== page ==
Many other books taught me how to make monsters and what to do with them. I’m writing this while somewhat jetlagged after flying from Sydney to Boston, so this is by no means an exhaustive list and I’m bound to forget some important examples, but here are just some of the authors whose creatures impressed me deeply at a young age, and in so doing, inadvertently helped me prepare to make up and use monsters in my own fiction.

Alan Garner for the Brollachan in The Moon of Gomrath, and generally for his creatures that feel very deeply connected to myth and legend.

Tolkien, beyond The Hobbit, for the Nazgul and Shelob, the Balrog, the classic creature of fantasy (so often imitated), the many varieties of Orc, for Sauron himself and more.

Ursula Le Guin, for many things, but for the dragons in A Wizard of Earthsea and sequels, as important monster characters, and for the sense of their enormous age and deep connection to the earliest history of Earthsea.

Andre Norton, who across numerous books made monsters that I loved in my childhood reading, but most particularly whatever it was that the archaeological machine in her sci-fi novel Catseye almost brought back from the past, its time shadow, as it were, enough to drive people insane . . . the hint of a monster and the effects of its presence as effective or perhaps even more effective than any description.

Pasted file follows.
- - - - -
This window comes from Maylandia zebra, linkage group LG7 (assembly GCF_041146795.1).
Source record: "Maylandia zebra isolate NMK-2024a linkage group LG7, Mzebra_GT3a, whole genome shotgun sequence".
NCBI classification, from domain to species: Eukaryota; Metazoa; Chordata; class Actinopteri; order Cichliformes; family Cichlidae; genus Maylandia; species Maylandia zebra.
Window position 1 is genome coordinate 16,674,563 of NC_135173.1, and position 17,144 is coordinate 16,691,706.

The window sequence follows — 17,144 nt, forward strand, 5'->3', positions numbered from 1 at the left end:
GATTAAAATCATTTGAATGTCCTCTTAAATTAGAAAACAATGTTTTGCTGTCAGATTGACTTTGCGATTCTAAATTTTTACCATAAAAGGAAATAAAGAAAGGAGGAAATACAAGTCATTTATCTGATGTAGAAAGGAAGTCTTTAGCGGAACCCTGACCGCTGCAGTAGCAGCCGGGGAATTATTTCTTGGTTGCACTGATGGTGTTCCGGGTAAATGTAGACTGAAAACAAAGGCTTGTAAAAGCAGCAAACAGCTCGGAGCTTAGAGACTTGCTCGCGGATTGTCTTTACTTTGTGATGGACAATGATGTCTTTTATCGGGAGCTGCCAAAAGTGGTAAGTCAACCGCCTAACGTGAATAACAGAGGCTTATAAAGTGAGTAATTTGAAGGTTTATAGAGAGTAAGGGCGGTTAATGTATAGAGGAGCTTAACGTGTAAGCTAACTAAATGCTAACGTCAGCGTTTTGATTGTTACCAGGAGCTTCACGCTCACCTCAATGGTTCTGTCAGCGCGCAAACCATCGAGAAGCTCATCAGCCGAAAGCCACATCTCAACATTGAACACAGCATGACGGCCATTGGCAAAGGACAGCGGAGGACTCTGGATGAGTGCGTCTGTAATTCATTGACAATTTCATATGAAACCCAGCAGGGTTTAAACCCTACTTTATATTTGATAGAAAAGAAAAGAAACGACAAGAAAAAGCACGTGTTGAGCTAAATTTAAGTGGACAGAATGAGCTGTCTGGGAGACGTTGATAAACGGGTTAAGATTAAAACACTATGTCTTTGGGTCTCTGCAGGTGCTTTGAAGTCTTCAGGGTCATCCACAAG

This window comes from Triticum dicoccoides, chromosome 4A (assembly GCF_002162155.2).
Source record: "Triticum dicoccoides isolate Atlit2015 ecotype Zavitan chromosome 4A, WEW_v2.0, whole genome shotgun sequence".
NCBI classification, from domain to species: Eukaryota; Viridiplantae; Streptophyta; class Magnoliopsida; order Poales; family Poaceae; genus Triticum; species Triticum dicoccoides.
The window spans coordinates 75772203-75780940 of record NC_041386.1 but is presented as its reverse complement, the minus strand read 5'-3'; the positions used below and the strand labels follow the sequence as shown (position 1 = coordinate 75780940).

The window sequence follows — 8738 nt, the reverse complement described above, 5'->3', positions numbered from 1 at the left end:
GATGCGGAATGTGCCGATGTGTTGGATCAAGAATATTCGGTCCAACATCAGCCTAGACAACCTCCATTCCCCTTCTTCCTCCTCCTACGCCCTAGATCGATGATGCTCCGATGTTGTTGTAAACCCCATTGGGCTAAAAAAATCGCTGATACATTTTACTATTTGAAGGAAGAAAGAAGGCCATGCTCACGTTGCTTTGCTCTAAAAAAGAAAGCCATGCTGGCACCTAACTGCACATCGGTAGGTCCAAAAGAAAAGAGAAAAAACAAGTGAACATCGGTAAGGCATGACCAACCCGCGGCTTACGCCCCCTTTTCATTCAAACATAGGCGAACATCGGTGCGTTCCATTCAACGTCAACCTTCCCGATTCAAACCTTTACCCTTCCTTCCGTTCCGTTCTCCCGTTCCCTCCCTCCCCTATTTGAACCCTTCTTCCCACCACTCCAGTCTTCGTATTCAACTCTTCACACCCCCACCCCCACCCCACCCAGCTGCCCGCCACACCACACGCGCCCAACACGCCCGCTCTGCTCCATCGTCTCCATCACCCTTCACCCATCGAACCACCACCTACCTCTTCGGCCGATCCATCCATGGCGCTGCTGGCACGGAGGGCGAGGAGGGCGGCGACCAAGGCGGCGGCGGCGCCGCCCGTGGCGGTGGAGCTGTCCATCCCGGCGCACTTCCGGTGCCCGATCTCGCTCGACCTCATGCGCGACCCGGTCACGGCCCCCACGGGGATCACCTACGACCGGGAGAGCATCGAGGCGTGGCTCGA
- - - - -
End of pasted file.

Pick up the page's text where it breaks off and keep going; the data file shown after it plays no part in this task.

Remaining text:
There are many more, of course, too many to list or for my jetlagged mind to immediately produce. These books, and others, provided me with something of an apprenticeship in monster-making, and of course began to equip my mind with the tools for storytelling in general. 

But in addition to my reading, something else helped me along in my monster-making endeavours. When I was twelve years old, I saw in a games shop a small white box that contained three booklets named Men & Magic; Monsters & Treasure; and The Underworld & Wilderness Adventures. In other words, Dungeons and Dragons.

I already liked games, and had recently started playing miniature wargames, but these three booklets were a revelation to me, because they were about playing games that were fantasy stories, basically about being in a story. Within a day of reading the rulebooks I recruited five friends from school and we started playing. Perhaps because I’d bought the rules, I was the dungeonmaster, though I suspect it was more to do with my natural authorial tendencies that were already in evidence back then. I wanted to direct the story as much as be part of it.